print header

Breastfeeding after Caesarean Birth

Breastfeeding after a caesarean birth offers special benefits. It brings closeness and bonding between mother and child after a challenging delivery. It also encourages the uterus to contract. This reduces bleeding and helps speed mother’s healing.


Women who have had a caesarean birth may need a little extra help in the early days of breastfeeding. While some caesarean births are planned in advance, many are unexpected. Having a caesarean section can affect how a woman feels about her birth experience, her ability to care for her child, and breastfeeding. 


A woman who gives birth by caesarean may have some of the following:
  • Discomfort or pain,
  • Effects of medications,
  • A longer stay in hospital,
  • Possible separation from child in the early hours and days (depending on the reason for the caesarean delivery),
  • Some difficulty moving around by herself.

If you experience a caesarean delivery, there are things you can do to help get breastfeeding off to the best start possible.

  • If both you and your baby are well after the delivery, having your baby skin to skin with you during the recovery, within the first hour of birth, can help get breastfeeding off to a great start.  Ask your support person and recovery room nurse to help you get skin to skin with your baby.  If you are unable to be skin to skin with your baby have your partner get skin to skin with baby after birth.
  • If both you and your child are well enough, the child will stay with you in your hospital room which helps with breastfeeding.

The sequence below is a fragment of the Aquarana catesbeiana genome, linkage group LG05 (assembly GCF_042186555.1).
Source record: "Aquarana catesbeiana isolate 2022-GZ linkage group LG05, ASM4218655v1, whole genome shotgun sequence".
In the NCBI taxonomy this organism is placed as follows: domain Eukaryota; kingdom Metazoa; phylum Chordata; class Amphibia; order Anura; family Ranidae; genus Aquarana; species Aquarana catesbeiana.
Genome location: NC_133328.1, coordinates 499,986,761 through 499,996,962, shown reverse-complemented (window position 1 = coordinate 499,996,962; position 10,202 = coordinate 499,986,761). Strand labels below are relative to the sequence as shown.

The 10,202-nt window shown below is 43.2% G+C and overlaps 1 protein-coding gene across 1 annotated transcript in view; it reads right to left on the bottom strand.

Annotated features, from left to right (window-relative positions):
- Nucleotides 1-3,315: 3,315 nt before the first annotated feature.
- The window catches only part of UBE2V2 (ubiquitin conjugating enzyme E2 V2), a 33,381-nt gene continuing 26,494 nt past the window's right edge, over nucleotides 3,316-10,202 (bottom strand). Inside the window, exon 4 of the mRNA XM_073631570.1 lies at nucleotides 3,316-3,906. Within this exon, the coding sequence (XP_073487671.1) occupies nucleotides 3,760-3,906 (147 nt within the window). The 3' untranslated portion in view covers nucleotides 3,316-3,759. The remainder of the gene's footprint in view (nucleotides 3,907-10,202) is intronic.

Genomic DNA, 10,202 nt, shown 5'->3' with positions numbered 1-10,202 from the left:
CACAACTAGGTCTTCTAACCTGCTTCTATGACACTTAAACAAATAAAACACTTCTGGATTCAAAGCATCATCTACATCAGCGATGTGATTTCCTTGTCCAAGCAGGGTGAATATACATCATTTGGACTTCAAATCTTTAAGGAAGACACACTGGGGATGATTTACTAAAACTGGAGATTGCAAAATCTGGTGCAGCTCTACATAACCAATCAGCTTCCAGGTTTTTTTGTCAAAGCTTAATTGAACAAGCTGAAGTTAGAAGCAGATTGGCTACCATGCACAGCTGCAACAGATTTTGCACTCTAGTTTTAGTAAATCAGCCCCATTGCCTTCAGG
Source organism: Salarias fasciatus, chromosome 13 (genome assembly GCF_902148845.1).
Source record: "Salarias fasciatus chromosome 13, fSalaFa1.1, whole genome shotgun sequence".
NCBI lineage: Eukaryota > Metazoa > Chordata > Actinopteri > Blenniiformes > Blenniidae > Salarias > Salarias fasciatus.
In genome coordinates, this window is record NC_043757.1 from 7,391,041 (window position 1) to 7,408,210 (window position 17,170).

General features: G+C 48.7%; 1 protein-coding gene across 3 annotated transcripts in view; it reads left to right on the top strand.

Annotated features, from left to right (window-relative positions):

• Breastfeed early and often to encourage development of your milk supply.
  • Don’t be afraid to ask for help!
  • Ask a family member or support person to stay with you all day and all night to help with baby care and breastfeeding if possible.
  • Find a breastfeeding position that works best for you. Ask your nurse or midwife to teach you about the football position or side-lying position.
  • Ask for help to position your baby at the breast and to switch sides during a feed. Use pillows or rolled baby blankets to help support your baby’s weight.
  • Use the pain medications your health care provider prescribed to help you stay comfortable so you can care for yourself and your child. Ask to have medication that is safe to take while breastfeeding.
  • Ask your family to help care for child between feedings so you can rest and recover from the birth and from the surgery.

           Breastfeeding Your Baby After a Caesarean Birth (video)

For more information on breastfeeding and services in Simcoe Muskoka, please contact your health care provider or contact Health Connection by calling 1-705-721-7520 or 1-877-721-7520 Monday to Friday from 8:30 a.m. to 4:30 p.m., by email or connect with us wherever you are on Facebook or Twitter.

Did you find what you were looking for?
What did you like about this page?
How can we improve this page?

If you have any questions or concerns that require a response, please contact Health Connection directly.

Thanks for your feedback.
Failed to submit comment. Please try submitting again or contact us at the Health Unit.
Comment already submitted ...